Ambient occlusion is a rendering technique that mimics the way light gets trapped inside narrow spaces. Here’s a real-life example:

ambeint occlusion example

Image from

In the tight space between the egg and the table, light gets trapped, so there’s a darker shadow there. General ambient occlusion is handled automatically be the lighting engine, but you can provide an AO map that describes places on the material that you want to manually add extra shading. This is similar to a normal map except it’s one-dimensional – it just describes the shading.

Here’s an example of an AO map used to add shading detail to a face:

ambeint occlusion map example

Image from Autodesk.


A specular map is sometimes used with non-metals to change the specific reflectivity of a material. I won’t cover specular maps right now because it’s a more advanced topic, and generally unnecessary in a Metallic/Roughness PBR workflow. I may cover later it in an advanced rendering article.


Material Examples

Now I’ll cover a few example materials, so you can see how all the pieces fit together.

Wood floor

Here’s an example of a wood floor material, adding one map at a time to show how each one affects the surface.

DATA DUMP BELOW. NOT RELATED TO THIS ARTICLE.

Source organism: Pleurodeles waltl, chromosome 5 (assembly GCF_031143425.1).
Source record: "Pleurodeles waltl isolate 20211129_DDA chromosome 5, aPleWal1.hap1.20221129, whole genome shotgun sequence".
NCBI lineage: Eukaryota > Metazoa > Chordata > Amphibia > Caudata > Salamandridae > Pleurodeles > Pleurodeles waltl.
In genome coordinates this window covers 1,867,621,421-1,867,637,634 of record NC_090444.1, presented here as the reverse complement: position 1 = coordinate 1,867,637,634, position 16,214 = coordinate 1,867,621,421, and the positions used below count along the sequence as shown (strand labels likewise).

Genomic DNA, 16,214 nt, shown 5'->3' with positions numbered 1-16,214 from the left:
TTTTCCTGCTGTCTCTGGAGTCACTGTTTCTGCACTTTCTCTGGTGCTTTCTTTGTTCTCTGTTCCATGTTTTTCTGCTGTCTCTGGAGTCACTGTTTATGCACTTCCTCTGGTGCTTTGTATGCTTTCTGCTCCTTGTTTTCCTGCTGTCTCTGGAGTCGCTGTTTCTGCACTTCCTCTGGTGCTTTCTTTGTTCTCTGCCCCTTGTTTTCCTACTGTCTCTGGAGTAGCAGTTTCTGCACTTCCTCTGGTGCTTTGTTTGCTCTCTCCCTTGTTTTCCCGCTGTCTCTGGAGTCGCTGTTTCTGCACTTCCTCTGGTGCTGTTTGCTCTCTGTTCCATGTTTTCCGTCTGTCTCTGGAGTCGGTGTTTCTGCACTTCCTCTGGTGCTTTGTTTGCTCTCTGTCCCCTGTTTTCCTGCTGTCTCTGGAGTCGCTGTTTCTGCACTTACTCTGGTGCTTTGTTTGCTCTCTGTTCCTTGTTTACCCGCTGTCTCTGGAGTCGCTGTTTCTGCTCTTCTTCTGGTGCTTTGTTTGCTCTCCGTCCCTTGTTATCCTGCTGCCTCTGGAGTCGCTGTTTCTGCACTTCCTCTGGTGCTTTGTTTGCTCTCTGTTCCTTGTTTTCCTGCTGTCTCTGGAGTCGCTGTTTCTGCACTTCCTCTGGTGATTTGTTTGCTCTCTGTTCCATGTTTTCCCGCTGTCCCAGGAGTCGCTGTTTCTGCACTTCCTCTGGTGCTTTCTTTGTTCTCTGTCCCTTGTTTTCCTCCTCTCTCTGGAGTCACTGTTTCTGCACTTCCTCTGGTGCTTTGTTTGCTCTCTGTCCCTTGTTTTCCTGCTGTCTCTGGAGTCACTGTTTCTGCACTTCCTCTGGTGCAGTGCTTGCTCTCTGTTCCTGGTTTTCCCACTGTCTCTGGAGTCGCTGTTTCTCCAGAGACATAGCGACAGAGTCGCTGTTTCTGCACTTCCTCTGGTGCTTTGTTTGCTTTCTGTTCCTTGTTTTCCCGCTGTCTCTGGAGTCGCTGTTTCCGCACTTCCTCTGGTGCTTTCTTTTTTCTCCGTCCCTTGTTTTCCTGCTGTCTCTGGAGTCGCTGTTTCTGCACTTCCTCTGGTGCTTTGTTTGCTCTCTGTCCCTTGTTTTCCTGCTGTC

wood floor material example

The albedo map adds the color of the wood, but it still looks unnatural without detail. The roughness map adds areas that are smooth or rough, which immedately improves the look. Finally, the normal map adds the cracks between boards and small surface details.


This one includes a metallic map, which is fairly rare. In this case it’s because the rocks are partially metallic, so varying the metallic value makes them look more realistic.

cobblestone material example

The details in this one are pretty subtle, but pay attention to how the metallic map makes the rocks look a bit more metallic and shiny, while keeping the dirt between them dull.


Here’s an example of a leaf material that uses opacity masking.

leaf material example

On the left side are the albedo map (top) and the opacity mask (bottom). On the right is the material rendered without the mask (top) and with the mask (bottom). Using masked opacity as opposed to full translucency is especially important for leaves since you usually render hundreds of them at once. The added cost of full translucency would add up quickly.


Wrapping Up

Whew! Hopefully that helps explain how material-based rendering works. I’ll probably be writing more posts soon, including a tutorial for Unreal Engine’s material editor, so you can make your own materials. If there’s something here you don’t understand, please email me at or message me on (@trashbyte)! I wanna make sure these guides are easy to understand, and I’m happy to make edits to make them clearer.